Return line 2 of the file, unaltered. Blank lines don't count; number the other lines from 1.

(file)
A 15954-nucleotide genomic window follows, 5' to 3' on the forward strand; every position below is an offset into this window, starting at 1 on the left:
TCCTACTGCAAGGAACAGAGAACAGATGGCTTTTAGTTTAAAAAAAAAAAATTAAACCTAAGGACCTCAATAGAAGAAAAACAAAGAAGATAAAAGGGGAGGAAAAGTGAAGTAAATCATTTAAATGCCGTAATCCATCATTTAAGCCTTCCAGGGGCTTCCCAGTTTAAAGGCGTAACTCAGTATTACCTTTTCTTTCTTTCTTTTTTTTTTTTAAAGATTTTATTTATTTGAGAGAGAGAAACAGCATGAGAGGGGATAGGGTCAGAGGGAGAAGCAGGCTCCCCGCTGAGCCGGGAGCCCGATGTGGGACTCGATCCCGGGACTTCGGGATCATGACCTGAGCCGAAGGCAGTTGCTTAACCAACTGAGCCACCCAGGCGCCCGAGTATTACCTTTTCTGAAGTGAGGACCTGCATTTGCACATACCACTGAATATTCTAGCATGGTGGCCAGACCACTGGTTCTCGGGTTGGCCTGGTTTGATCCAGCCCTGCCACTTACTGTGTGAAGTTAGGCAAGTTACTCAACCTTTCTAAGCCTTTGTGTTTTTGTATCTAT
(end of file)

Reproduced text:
TCCTACTGCAAGGAACAGAGAACAGATGGCTTTTAGTTTAAAAAAAAAAAATTAAACCTAAGGACCTCAATAGAAGAAAAACAAAGAAGATAAAAGGGGAGGAAAAGTGAAGTAAATCATTTAAATGCCGTAATCCATCATTTAAGCCTTCCAGGGGCTTCCCAGTTTAAAGGCGTAACTCAGTATTACCTTTTCTTTCTTTCTTTTTTTTTTTTAAAGATTTTATTTATTTGAGAGAGAGAAACAGCATGAGAGGGGATAGGGTCAGAGGGAGAAGCAGGCTCCCCGCTGAGCCGGGAGCCCGATGTGGGACTCGATCCCGGGACTTCGGGATCATGACCTGAGCCGAAGGCAGTTGCTTAACCAACTGAGCCACCCAGGCGCCCGAGTATTACCTTTTCTGAAGTGAGGACCTGCATTTGCACATACCACTGAATATTCTAGCATGGTGGCCAGACCACTGGTTCTCGGGTTGGCCTGGTTTGATCCAGCCCTGCCACTTACTGTGTGAAGTTAGGCAAGTTACTCAACCTTTCTAAGCCTTTGTGTTTTTGTATCTAT